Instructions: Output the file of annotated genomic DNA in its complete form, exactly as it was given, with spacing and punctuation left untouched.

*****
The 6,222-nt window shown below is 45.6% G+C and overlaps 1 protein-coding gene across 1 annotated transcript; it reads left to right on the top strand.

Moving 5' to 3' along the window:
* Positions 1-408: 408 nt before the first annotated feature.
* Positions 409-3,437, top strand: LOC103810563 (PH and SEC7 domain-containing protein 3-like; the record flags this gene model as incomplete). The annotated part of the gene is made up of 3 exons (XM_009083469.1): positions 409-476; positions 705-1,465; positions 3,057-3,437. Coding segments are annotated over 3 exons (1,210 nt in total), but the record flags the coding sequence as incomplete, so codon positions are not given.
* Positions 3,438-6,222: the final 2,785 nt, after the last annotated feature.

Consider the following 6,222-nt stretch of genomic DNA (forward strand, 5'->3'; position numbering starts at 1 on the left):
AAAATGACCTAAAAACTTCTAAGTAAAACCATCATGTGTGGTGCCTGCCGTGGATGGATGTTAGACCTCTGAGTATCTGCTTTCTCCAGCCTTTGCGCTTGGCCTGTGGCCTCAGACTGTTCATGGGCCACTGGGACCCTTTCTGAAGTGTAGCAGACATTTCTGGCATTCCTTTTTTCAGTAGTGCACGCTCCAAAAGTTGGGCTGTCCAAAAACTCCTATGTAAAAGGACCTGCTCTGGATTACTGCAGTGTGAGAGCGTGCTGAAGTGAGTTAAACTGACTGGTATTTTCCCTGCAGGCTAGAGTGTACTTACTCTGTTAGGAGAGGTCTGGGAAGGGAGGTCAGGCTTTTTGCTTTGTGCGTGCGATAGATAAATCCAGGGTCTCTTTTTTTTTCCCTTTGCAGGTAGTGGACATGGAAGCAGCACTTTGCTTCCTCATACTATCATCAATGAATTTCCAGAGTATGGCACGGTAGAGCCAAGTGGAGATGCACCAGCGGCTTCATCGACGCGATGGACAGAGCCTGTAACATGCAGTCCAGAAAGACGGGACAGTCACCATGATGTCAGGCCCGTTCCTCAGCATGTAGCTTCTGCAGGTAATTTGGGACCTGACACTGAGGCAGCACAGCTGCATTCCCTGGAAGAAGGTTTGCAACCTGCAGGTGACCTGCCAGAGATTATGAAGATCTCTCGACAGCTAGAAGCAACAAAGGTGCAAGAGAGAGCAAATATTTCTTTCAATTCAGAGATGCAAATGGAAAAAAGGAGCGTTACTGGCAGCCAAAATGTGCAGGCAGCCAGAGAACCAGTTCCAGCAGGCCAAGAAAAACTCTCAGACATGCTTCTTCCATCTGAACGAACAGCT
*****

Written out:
The 6,222-nt window shown below is 45.6% G+C and overlaps 1 protein-coding gene across 1 annotated transcript; it reads left to right on the top strand.

Moving 5' to 3' along the window:
* Positions 1-408: 408 nt before the first annotated feature.
* Positions 409-3,437, top strand: LOC103810563 (PH and SEC7 domain-containing protein 3-like; the record flags this gene model as incomplete). The annotated part of the gene is made up of 3 exons (XM_009083469.1): positions 409-476; positions 705-1,465; positions 3,057-3,437. Coding segments are annotated over 3 exons (1,210 nt in total), but the record flags the coding sequence as incomplete, so codon positions are not given.
* Positions 3,438-6,222: the final 2,785 nt, after the last annotated feature.

Consider the following 6,222-nt stretch of genomic DNA (forward strand, 5'->3'; position numbering starts at 1 on the left):
AAAATGACCTAAAAACTTCTAAGTAAAACCATCATGTGTGGTGCCTGCCGTGGATGGATGTTAGACCTCTGAGTATCTGCTTTCTCCAGCCTTTGCGCTTGGCCTGTGGCCTCAGACTGTTCATGGGCCACTGGGACCCTTTCTGAAGTGTAGCAGACATTTCTGGCATTCCTTTTTTCAGTAGTGCACGCTCCAAAAGTTGGGCTGTCCAAAAACTCCTATGTAAAAGGACCTGCTCTGGATTACTGCAGTGTGAGAGCGTGCTGAAGTGAGTTAAACTGACTGGTATTTTCCCTGCAGGCTAGAGTGTACTTACTCTGTTAGGAGAGGTCTGGGAAGGGAGGTCAGGCTTTTTGCTTTGTGCGTGCGATAGATAAATCCAGGGTCTCTTTTTTTTTCCCTTTGCAGGTAGTGGACATGGAAGCAGCACTTTGCTTCCTCATACTATCATCAATGAATTTCCAGAGTATGGCACGGTAGAGCCAAGTGGAGATGCACCAGCGGCTTCATCGACGCGATGGACAGAGCCTGTAACATGCAGTCCAGAAAGACGGGACAGTCACCATGATGTCAGGCCCGTTCCTCAGCATGTAGCTTCTGCAGGTAATTTGGGACCTGACACTGAGGCAGCACAGCTGCATTCCCTGGAAGAAGGTTTGCAACCTGCAGGTGACCTGCCAGAGATTATGAAGATCTCTCGACAGCTAGAAGCAACAAAGGTGCAAGAGAGAGCAAATATTTCTTTCAATTCAGAGATGCAAATGGAAAAAAGGAGCGTTACTGGCAGCCAAAATGTGCAGGCAGCCAGAGAACCAGTTCCAGCAGGCCAAGAAAAACTCTCAGACATGCTTCTTCCATCTGAACGAACAGCT